The country’s vaccination program showed that only 0.2 dose per 100 people, equivalent to 216,000 doses, had been administered as of March 17.

Singapore led the region with 13.54 per 100, followed by China (4.51), and Mongolia (4.26).The other countries with more COVID-19 doses than the Philippines included Indonesia, South Korea, Malaysia, Cambodia and Laos.

Wider income inequality

Myanmar, Thailand and Vietnam had lesser doses than the Philippines. Papua New Guinea, Timor-Leste and the Pacific Islands have yet to start their vaccinations.

“In countries where COVID-19 control has not been achieved, like Indonesia and the Philippines, rapid vaccination is a priority to reduce high numbers of deaths and pressure on struggling health systems,” it said.

The challenge for these countries is to procure enough vaccines and combat vaccine hesitancy through effective information campaigns.

The World Bank said the Philippine economy is expected to recover in the medium term, but this would be “contingent on an improved external environment, a successful vaccination program, and the loosening of movement restrictions.”

It said, however, that the pandemic-induced recession’s scars will be felt more by struggling households and would further widen income inequality between the rich and the poor.

As a result poorer families are more likely to reduce their food consumption, accumulate debt, and sell assets, undermining their ability to recover from the crisis, the World Bank said.

Reacting to the bank’s recommendation to loosen restrictions on movement, presidential spokesperson Harry Roque said such restrictions did not lead to a complete shutdown of the economy and allowed business to operate.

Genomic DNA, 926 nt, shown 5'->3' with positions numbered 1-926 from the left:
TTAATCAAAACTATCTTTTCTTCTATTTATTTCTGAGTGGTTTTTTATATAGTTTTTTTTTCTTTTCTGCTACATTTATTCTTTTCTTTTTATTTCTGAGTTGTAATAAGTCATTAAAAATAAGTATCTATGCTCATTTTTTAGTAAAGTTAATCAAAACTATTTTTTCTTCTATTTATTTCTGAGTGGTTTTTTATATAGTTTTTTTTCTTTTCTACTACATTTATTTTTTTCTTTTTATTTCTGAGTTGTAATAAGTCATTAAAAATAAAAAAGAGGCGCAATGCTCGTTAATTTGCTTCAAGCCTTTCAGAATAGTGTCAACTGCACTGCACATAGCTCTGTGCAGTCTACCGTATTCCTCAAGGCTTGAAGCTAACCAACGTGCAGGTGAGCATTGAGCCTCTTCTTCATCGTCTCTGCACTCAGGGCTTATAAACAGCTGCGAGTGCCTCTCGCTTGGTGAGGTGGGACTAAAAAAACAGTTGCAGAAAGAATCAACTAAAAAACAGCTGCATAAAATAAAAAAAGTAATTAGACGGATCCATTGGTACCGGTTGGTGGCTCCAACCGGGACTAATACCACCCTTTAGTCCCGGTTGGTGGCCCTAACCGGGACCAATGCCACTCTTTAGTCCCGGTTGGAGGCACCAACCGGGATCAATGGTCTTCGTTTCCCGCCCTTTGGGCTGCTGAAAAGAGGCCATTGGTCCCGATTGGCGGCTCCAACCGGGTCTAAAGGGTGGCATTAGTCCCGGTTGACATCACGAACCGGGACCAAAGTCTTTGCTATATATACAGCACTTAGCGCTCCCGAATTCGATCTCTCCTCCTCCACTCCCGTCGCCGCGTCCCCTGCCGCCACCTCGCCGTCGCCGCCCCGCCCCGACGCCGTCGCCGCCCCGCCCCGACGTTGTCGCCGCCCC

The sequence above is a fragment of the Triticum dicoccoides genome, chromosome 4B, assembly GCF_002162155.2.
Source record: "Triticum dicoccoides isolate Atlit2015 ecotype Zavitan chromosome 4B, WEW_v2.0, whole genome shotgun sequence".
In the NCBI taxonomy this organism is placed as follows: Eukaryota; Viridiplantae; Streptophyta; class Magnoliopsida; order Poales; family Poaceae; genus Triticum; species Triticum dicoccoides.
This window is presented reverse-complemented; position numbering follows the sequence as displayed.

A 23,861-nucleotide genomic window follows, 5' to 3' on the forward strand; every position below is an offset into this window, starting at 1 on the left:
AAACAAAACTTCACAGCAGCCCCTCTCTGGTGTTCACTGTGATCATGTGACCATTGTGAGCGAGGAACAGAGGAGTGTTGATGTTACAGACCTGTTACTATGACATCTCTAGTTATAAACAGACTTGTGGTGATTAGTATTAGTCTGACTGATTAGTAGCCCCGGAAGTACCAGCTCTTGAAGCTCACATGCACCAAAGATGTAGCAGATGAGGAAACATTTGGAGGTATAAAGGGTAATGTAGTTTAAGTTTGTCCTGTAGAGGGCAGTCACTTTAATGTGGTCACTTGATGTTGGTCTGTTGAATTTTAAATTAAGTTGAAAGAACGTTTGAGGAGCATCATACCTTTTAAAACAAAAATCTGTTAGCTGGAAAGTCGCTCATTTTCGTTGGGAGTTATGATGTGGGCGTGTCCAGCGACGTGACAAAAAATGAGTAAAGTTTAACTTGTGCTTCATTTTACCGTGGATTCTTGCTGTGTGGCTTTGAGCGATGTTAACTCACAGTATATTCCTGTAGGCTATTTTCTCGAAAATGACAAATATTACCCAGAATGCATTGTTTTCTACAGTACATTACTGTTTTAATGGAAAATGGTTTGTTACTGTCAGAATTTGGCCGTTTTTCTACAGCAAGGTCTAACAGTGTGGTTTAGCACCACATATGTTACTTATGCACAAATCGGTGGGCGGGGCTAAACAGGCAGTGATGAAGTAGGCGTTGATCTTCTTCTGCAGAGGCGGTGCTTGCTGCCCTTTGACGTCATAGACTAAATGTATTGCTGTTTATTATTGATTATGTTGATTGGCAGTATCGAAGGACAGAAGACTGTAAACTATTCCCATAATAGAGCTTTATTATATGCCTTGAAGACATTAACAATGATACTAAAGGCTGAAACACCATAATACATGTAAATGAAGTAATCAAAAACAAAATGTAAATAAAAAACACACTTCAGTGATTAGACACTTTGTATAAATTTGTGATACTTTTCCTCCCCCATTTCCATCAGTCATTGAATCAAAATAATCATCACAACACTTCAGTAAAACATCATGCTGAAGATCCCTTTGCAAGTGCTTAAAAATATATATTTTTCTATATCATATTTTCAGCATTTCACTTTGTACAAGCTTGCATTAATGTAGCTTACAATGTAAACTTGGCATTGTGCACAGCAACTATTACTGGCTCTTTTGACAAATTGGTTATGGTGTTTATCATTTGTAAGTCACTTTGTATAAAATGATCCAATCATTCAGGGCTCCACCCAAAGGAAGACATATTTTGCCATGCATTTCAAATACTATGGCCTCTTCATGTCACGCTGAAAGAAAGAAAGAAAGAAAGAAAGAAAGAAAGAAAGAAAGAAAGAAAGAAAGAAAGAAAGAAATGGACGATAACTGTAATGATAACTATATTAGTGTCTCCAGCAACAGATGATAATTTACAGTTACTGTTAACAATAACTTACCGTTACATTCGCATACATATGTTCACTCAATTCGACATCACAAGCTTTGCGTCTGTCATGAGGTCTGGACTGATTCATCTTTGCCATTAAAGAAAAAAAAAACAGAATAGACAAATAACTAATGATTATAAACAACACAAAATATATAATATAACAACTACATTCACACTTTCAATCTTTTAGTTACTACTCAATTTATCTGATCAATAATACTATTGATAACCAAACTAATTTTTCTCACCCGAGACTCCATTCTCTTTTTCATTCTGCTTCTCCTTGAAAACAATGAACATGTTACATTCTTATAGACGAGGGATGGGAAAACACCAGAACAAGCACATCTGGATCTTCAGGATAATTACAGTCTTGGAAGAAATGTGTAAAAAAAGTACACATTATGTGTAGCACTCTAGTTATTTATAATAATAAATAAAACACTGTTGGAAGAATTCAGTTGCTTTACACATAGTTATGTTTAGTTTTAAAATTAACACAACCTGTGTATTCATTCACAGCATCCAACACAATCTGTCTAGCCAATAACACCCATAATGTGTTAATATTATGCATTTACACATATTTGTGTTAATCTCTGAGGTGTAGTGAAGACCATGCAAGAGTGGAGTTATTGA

Roque said the government has avoided even tighter quarantine regulations despite the rise in COVID-19 cases as it was important to keep the economy open so that people would not go hungry.

“I do not believe that we are imposing a prolonged lockdown. In fact, our economy is open except for a few industries,” Roque said at a televised press briefing.

Roque said after last year’s economic decline, things were looking up as can be seen in the number of investments that are coming in and new businesses springing up.

‘Reasons for concern’

Economist Katrina Ell of the economic research company Moody’s Analytics said in a report on Thursday that the surge in infections and the limited amount of vaccines in the Philippines, along with rising inflation and a “large output gap” were “reasons for concern.”

The inflation rate rose by an average of 4.5 percent during the first two months, above the target range of 2-4 percent set by the Banko Sentral ng Pilipinas mainly as food prices, especially of pork products, climbed while global oil prices normalized.

“Demand-pull inflation is weak and will remain that way into the June quarter” amid tighter but localized quarantine restrictions reimposed in areas with high cases within Metro Manila and four neighboring provinces accounting for half of the economy, Moody’s Analytics said.

With limited available vaccines, the Philippines faces continued outbreaks in the near term, it said.

“The government is opposed to national lockdowns, but the recent spike in local infections means that the economic recovery could easily be further stalled at least through the first half of 2021,” Moody’s Analytics added.